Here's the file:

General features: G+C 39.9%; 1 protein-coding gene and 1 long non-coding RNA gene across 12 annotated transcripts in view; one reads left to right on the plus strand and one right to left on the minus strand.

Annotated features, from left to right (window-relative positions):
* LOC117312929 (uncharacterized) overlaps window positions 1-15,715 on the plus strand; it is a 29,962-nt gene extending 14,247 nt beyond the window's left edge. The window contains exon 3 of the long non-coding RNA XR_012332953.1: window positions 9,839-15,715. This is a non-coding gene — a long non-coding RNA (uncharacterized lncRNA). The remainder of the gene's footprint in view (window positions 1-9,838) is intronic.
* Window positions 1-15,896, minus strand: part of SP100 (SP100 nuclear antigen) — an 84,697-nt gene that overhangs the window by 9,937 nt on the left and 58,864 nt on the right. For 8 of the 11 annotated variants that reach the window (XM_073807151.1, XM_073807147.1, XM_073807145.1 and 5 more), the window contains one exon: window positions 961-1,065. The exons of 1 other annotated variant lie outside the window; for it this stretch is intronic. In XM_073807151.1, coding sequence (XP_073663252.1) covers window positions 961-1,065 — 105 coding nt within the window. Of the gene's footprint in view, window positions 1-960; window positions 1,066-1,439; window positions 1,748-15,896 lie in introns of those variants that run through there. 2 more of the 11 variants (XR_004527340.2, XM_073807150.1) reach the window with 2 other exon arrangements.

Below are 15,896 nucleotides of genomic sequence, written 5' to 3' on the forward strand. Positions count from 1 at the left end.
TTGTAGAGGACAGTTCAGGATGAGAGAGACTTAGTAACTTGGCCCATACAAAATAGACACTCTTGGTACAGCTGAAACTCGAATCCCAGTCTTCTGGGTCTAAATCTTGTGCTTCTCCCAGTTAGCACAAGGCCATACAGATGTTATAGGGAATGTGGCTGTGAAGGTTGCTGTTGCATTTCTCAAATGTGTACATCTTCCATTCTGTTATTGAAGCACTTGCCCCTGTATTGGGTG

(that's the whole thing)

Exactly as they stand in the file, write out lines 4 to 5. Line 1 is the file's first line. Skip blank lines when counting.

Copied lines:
* Window positions 1-15,896, minus strand: part of SP100 (SP100 nuclear antigen) — an 84,697-nt gene that overhangs the window by 9,937 nt on the left and 58,864 nt on the right. For 8 of the 11 annotated variants that reach the window (XM_073807151.1, XM_073807147.1, XM_073807145.1 and 5 more), the window contains one exon: window positions 961-1,065. The exons of 1 other annotated variant lie outside the window; for it this stretch is intronic. In XM_073807151.1, coding sequence (XP_073663252.1) covers window positions 961-1,065 — 105 coding nt within the window. Of the gene's footprint in view, window positions 1-960; window positions 1,066-1,439; window positions 1,748-15,896 lie in introns of those variants that run through there. 2 more of the 11 variants (XR_004527340.2, XM_073807150.1) reach the window with 2 other exon arrangements.

Below are 15,896 nucleotides of genomic sequence, written 5' to 3' on the forward strand. Positions count from 1 at the left end.